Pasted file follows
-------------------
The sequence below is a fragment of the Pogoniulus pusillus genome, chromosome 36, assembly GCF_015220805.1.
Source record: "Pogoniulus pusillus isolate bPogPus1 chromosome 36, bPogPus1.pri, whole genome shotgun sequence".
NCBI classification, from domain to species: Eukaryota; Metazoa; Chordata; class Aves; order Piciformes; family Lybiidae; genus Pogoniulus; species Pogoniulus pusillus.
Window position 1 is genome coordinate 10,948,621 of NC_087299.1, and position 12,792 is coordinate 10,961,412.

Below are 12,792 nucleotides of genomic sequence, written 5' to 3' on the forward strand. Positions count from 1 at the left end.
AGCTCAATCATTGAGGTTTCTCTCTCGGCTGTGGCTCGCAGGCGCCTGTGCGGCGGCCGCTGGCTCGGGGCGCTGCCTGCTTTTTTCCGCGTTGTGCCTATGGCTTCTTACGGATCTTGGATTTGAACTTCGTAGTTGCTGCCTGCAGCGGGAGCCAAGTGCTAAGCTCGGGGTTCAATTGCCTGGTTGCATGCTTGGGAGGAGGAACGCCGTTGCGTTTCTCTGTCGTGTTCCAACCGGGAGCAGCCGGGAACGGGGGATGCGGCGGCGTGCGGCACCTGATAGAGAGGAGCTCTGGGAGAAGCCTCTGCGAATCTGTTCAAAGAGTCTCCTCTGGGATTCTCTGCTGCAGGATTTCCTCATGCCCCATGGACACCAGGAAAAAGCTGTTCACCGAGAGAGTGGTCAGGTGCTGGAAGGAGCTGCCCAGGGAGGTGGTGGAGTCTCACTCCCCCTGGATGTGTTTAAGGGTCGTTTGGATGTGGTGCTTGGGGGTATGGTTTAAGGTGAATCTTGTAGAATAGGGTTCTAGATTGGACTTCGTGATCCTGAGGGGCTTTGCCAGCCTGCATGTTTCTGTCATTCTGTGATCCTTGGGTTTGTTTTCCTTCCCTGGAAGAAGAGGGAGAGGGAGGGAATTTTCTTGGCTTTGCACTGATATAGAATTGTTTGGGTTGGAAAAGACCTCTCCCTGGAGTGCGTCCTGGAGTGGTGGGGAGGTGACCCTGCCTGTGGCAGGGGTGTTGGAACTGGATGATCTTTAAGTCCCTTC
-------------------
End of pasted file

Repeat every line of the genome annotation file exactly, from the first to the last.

The sequence below is a fragment of the Pogoniulus pusillus genome, chromosome 36, assembly GCF_015220805.1.
Source record: "Pogoniulus pusillus isolate bPogPus1 chromosome 36, bPogPus1.pri, whole genome shotgun sequence".
NCBI classification, from domain to species: Eukaryota; Metazoa; Chordata; class Aves; order Piciformes; family Lybiidae; genus Pogoniulus; species Pogoniulus pusillus.
Window position 1 is genome coordinate 10,948,621 of NC_087299.1, and position 12,792 is coordinate 10,961,412.

Below are 12,792 nucleotides of genomic sequence, written 5' to 3' on the forward strand. Positions count from 1 at the left end.
AGCTCAATCATTGAGGTTTCTCTCTCGGCTGTGGCTCGCAGGCGCCTGTGCGGCGGCCGCTGGCTCGGGGCGCTGCCTGCTTTTTTCCGCGTTGTGCCTATGGCTTCTTACGGATCTTGGATTTGAACTTCGTAGTTGCTGCCTGCAGCGGGAGCCAAGTGCTAAGCTCGGGGTTCAATTGCCTGGTTGCATGCTTGGGAGGAGGAACGCCGTTGCGTTTCTCTGTCGTGTTCCAACCGGGAGCAGCCGGGAACGGGGGATGCGGCGGCGTGCGGCACCTGATAGAGAGGAGCTCTGGGAGAAGCCTCTGCGAATCTGTTCAAAGAGTCTCCTCTGGGATTCTCTGCTGCAGGATTTCCTCATGCCCCATGGACACCAGGAAAAAGCTGTTCACCGAGAGAGTGGTCAGGTGCTGGAAGGAGCTGCCCAGGGAGGTGGTGGAGTCTCACTCCCCCTGGATGTGTTTAAGGGTCGTTTGGATGTGGTGCTTGGGGGTATGGTTTAAGGTGAATCTTGTAGAATAGGGTTCTAGATTGGACTTCGTGATCCTGAGGGGCTTTGCCAGCCTGCATGTTTCTGTCATTCTGTGATCCTTGGGTTTGTTTTCCTTCCCTGGAAGAAGAGGGAGAGGGAGGGAATTTTCTTGGCTTTGCACTGATATAGAATTGTTTGGGTTGGAAAAGACCTCTCCCTGGAGTGCGTCCTGGAGTGGTGGGGAGGTGACCCTGCCTGTGGCAGGGGTGTTGGAACTGGATGATCTTTAAGTCCCTTC